Saturday, January 11, 2014

Put Another Log on the Fire

Post by Colin Wikan: Colin taught for 12 years before transitioning into administration this year. He currently serves as Dean of Students at Bettendorf High School. You can follow him on twitter @colinwikan or his blog

It is that time of year; the time to reignite the fire.  The time to find that passion and spirit that brought you into the classroom and into the lives of so many students.   It is easy at this point of the year to let the short days, cold temperatures, and wintery weather get you into a negative groove.  Now is the time to sit down and ask yourself some reflective questions to rekindle why you chose to enter the wide world of education.  Here are some things to ponder as you begin your new term…

Do you enter your classroom with the same passion every day?

It is imperative to keep that beginning of the school year passion throughout the year.  You need to bring your best on a daily basis.  If your students sense you lack passion about what you are teaching, they too will lack the passion to learn.  Be excited about what you do!  Go home each day knowing you have given everything to ensure student learning.

Is your classroom a “can’t miss” environment?    
It is essential that your classroom is an environment students don’t want to miss; something they look forward to each and every day.  Whether it is because of the relationship with you, others in the class, or the content you are presenting.  We have to create an environment students are excited about; one like Dave Burgess (@burgessdave) creates in his book, “Teach Like a Pirate,” an environment students would buy a ticket to attend.  If I still taught, I would ask myself a question posed by Erin Klein (@KleinErin) every day before I entered my class: would I like to be a student in my own class?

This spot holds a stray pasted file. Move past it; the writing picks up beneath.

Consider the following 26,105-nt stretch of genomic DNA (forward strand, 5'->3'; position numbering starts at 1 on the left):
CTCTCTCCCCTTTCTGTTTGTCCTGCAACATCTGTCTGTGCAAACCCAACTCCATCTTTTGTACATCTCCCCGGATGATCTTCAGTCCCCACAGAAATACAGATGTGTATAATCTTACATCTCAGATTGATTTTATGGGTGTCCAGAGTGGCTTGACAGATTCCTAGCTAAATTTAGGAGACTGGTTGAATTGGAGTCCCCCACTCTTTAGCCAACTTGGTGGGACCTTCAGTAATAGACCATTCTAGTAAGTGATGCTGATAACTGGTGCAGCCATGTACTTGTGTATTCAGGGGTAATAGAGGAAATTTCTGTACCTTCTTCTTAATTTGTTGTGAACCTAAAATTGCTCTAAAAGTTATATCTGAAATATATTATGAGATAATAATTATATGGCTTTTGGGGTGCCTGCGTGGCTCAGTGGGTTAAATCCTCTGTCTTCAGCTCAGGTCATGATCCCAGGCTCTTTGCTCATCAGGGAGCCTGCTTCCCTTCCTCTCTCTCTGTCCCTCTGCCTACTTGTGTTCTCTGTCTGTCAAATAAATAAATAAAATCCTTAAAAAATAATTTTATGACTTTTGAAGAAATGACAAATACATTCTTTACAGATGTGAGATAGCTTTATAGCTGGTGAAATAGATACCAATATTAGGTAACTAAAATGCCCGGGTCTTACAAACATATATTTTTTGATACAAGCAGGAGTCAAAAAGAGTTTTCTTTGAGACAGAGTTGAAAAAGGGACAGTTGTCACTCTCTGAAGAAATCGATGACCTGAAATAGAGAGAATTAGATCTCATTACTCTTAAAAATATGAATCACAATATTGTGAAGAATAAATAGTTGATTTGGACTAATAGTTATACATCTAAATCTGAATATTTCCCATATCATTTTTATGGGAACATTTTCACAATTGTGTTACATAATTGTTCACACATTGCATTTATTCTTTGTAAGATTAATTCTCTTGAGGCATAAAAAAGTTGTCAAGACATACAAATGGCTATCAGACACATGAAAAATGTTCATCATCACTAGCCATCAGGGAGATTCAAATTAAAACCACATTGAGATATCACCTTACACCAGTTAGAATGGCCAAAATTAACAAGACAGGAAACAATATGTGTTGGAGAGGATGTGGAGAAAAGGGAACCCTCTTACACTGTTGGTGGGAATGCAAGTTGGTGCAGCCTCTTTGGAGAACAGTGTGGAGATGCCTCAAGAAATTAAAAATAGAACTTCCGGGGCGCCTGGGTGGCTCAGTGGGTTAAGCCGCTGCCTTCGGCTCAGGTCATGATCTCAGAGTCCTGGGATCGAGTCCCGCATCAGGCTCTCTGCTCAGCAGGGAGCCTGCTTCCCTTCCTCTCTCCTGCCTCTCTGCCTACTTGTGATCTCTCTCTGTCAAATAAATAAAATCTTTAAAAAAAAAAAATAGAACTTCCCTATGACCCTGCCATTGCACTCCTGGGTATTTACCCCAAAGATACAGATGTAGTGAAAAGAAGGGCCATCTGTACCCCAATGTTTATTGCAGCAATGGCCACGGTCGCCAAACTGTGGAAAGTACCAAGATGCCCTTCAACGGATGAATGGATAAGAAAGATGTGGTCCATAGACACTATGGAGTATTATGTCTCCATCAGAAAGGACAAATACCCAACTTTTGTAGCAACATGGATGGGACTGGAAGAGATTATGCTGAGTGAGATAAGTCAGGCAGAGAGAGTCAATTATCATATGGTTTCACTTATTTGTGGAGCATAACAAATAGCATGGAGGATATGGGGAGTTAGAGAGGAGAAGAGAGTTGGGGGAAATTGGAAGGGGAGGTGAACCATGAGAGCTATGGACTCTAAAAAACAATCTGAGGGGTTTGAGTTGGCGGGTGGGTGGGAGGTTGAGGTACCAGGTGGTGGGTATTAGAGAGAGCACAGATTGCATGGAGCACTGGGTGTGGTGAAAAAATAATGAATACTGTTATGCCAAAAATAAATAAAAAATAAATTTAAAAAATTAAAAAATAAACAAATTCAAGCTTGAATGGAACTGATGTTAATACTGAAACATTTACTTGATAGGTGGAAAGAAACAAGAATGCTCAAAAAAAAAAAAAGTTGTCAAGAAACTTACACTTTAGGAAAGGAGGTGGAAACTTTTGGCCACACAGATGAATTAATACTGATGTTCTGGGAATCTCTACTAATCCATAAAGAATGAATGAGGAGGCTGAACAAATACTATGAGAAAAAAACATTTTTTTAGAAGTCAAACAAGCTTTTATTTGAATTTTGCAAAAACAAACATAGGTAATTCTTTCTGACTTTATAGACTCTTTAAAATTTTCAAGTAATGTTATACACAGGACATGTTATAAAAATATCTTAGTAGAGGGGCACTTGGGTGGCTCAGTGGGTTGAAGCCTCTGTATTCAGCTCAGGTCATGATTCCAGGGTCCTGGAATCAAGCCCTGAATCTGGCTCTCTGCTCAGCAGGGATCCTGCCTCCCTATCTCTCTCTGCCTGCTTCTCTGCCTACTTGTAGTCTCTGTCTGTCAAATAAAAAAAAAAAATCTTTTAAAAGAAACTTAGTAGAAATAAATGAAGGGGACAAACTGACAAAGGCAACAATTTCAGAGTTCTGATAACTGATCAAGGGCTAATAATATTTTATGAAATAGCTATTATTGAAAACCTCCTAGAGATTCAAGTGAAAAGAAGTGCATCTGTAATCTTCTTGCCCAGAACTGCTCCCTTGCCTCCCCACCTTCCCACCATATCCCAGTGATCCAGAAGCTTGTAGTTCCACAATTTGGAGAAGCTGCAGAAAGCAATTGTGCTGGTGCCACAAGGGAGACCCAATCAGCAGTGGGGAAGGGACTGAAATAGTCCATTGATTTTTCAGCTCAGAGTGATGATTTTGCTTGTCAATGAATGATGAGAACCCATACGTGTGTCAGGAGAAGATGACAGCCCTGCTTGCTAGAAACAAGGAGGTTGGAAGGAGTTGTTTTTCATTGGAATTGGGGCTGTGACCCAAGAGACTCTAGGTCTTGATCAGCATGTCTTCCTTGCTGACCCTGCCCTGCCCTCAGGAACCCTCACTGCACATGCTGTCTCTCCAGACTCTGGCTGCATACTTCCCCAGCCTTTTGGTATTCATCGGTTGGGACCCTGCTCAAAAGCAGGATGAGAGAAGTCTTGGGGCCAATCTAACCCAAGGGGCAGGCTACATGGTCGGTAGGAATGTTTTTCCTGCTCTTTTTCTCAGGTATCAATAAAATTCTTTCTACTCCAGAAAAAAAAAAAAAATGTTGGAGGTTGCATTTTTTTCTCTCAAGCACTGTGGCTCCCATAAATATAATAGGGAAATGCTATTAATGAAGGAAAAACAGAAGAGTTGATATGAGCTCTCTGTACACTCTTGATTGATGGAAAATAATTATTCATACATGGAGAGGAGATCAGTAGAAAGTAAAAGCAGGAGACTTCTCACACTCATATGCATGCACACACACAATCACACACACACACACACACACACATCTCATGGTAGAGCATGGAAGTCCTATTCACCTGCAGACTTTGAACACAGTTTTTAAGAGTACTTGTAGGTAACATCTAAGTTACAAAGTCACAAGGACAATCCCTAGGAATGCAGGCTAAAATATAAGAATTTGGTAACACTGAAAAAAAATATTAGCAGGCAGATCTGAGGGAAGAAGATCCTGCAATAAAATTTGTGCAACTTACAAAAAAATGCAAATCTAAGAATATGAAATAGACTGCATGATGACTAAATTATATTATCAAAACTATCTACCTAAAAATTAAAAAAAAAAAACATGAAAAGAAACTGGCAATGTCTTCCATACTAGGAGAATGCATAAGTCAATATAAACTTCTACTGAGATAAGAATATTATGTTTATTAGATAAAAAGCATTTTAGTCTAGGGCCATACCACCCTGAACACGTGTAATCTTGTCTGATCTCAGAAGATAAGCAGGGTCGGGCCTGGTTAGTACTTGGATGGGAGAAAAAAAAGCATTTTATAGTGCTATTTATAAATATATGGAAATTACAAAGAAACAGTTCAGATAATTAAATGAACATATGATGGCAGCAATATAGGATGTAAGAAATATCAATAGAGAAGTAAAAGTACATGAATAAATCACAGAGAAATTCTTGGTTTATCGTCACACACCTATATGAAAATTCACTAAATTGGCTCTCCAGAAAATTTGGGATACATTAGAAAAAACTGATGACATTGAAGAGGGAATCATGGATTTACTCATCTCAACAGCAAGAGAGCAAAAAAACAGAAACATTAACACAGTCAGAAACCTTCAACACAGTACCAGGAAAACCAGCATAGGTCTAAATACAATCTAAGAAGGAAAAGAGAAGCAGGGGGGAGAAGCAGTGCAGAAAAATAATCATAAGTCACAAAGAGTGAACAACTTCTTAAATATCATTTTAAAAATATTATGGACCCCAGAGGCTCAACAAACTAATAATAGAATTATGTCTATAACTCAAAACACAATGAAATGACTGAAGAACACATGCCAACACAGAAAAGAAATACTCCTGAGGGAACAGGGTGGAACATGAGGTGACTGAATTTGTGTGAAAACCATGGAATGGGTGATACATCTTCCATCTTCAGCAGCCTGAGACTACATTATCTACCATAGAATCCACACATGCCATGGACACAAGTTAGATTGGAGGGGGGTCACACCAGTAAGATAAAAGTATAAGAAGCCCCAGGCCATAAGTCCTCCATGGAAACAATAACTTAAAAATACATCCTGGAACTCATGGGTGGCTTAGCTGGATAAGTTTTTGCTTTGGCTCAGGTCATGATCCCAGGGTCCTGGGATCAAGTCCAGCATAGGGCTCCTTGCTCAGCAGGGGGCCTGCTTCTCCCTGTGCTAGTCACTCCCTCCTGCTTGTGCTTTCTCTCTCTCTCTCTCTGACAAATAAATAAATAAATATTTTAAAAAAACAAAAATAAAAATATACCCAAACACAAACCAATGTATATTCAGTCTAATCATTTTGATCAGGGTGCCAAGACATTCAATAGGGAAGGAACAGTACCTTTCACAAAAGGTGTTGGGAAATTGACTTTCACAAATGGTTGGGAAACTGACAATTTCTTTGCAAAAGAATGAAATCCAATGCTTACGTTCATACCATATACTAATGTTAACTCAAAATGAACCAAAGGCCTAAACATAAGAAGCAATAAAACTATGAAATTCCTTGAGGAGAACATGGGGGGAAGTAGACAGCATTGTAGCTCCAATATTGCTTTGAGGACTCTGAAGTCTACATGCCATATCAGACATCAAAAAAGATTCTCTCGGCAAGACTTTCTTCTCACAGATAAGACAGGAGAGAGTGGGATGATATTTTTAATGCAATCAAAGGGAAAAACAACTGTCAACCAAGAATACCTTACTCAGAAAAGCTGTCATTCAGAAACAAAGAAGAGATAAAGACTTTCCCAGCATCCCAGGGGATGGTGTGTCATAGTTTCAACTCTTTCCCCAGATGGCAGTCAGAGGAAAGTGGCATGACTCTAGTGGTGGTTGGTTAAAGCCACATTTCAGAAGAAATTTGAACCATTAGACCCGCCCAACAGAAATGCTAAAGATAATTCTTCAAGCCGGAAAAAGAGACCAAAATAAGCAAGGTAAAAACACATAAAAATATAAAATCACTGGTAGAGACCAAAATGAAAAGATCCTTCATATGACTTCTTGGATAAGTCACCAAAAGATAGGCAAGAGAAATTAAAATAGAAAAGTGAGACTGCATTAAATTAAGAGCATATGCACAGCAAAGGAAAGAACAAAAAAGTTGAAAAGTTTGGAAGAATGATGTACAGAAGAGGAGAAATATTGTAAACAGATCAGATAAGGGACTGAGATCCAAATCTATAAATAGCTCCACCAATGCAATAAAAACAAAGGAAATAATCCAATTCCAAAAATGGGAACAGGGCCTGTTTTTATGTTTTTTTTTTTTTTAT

Do you continually look to improve?

To be successful, you need to live and breathe this statement.  Never settle for status quo and continue to better yourself all of the time.  Look for ways to improve yourself, your teaching, and those around you.  If all you do is look to improve, it is hard to believe success will not happen.

When is the last time you tried something new?

It is okay to take risks!  It is not necessarily a bad thing that your students see you fail at something; it makes you look human and strengthens your relationships with students.  An environment where it is okay to take risks regardless of the results is essential to a successful learning environment.  Robert Kennedy summed this up nicely with this quote: “Only those who dare to fail greatly can ever achieve greatly.”

 Are you connected?

Although many believe social media serves little to no purpose in education, those same people have a misconception of how educators purposefully use these communication tools daily.  If you are not part of Twitter, Google +, Linkedin, etc., I suggest you join ASAP.  The relationships you can form are amazing and you are no longer blocked by the walls where you work.  Learning opportunities are available all the time from people all over the world.   Join a Twitter chat; host a Google hangout, who knows what you may gain from the experience.

Twitter Chats and times  Thank you Jerry Blumengarten! @cybraryman1)

Are you frustrated?

Remember to take time for yourself too.  You cannot give your best if you are not at your best.  Make sure you schedule some “me time.”  Whether that is a walk in the park, a run, a bike ride, or a cocktail with a friend; make sure you find enjoyable moments outside of school so you can make enjoyable moments inside.

I now ask you to take on a new challenge, take a risk, and push yourself to be the best you can be on a daily basis.  If you expect the best from your students, expect the best from yourself!

1 comment:

  1. Nice work Colin. Your reflection should be meaningful to many. I would agree whole heartedly. January is a great time to sit back and ask yourself many of these questions. It is the time of year when we may actually find the "time" to re-evaluate what we are doing and make necessary changes where need be.
    Appreciate the reminders.